The Safari was picked up by CR on dreary wet November morning last Tuesday and off we set north-bound on a twitch for a Yankee duck that had been resident on Pine Lake for a week or so. A convenient early port of call on the way to Leighton Moss. The d…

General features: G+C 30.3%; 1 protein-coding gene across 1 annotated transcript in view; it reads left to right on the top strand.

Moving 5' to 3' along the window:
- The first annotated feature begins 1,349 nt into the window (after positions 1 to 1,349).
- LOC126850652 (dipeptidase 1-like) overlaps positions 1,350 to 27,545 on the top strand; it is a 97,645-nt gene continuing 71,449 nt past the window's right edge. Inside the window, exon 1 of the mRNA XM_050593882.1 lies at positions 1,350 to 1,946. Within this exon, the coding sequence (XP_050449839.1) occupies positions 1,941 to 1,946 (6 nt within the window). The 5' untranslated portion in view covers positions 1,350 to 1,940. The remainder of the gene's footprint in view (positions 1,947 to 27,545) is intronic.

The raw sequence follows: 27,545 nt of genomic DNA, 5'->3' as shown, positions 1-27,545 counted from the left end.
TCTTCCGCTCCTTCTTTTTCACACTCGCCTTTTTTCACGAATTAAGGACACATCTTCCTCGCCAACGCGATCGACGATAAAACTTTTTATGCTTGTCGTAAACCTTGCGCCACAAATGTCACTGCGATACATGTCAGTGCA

Ribble Reserves blog w/c 04.11.19 Our new Ribble Reserves blog combines news from all of our RSPB Ribble estuary sites; Marshside, Hesketh Out Marsh and the Ribble Discovery Centre providing you with all the latest up to date information about sightings, events, shop offers and educational visits! Ribble Discovery Centre The kingfisher continues to be spotted flitting over the lake, it continues to evade us in the centre however! Redshanks and oystercatchers are spotted frequently on the edge of the lake and over 30 mute swans were counted this week. Educational visits With #OutdoorClassroomDay today we thought we would look at our education season so far. This season since April we have delivered our learning sessions to schools and youth groups, engaging 1500 children. That’s a lot of mud dipping! We offer a suite of sessions linked to the Science National Curriculum and our coastal beach sessions also match the Cornerstones curriculum. We undertake sessions in and around the lake and gardens such as plant detectives and living things and their habitats, but one of our most popular sessions is the mud habitat study. Awe and wonder is rife in this session. Children have the opportunity to not only discover and identify the invertebrates living beneath this highly nutritious mud but they also have the chance to understand their wider relationship within the food chains and ecosystem of the habitat. The opportunity to use wide scientific vocabulary is there and this was commended in our Council for Learning Outside the Classroom Quality badge inspection. Brownies mud dipping photo credit Jo Taylor Our feedback this season has also been excellent with 100% of respondents stating their session was “outstanding” or “very good”. This is with great thanks to the huge contribution of our many learning volunteers who are so vital to our team. If you are interested in booking an educational visit at the Ribble Discovery Centre at any time of year please contact our learning officer Jo Taylor at firstname.lastname@example.org Visitor Centre and family events Our Autumn Explorer trail was very popular over half term with over 70 families taking part. The winner has now been drawn and will be collecting their family prize from the Ribble Discovery Centre this weekend. Well done! Shop Alongside our Christmas cards, wrapping and calendar offers there’s currently a fantastic 20% off 12.75kg boxes of Buggy Nibbles (R402649) and High Energy Suet Sprinkles (R403130). Normally £39.99, now £31.99 too. In our centre we sell a wide range of books, including some great wildlife identification guides and also a range of natural history novels. Great for that special Christmas gift. Ray, one of our centre volunteers has written the following book review for us: “This book is a must – sensitive, inspiring and told in such a way it gives you feeling you are being told a story by someone who genuinely cares. It is well researched and factual interspersed by humour. If you love birds, history or just a thoroughly good story then this is a must read for you. I would recommend this nook to anyone interested in birdwatching and the history of the conservation movement, anyone wanting a good read and anyone interested in the history of the Second World War.” Marshside Skies We have been treated to displays from a suite of raptors present at Marshside of late. Peregrine , hen harrier , merlin , sparrow hawk , marsh harrier hunt over the inner and outer marshes, often agitating their quarry into amazing evasive displays. The black tailed godwits below are were filmed at Marshside (Rimmers Marsh) keeping ahead of a peregrine. https://vimeo.com/371079332 Out and About A the days get shorter and the first few frosts reach in, the marshes colour palette is finding its winter hues. Dusk at Sandgrounders hide: Marshside Record breaking cows This cow broke the coveted ‘interference record’ – with an outstanding heavy scratch test of a freshly repaired stile …. 45 seconds is going to be hard to beat From the Web Visitors have been enjoying the nomadic band of cattle egrets as they move from site to site along the Ribble. These thirteen were photographed by Janice Sutton as they headed to roost. Its incredible to see this species increase its footing on the Ribble. Janice also caught up with the growing flock of twite now enjoying the saltmarsh. This image was taken by the pier, but they have been spotted at Marshside and along the fence line at Hesketh Out Marsh .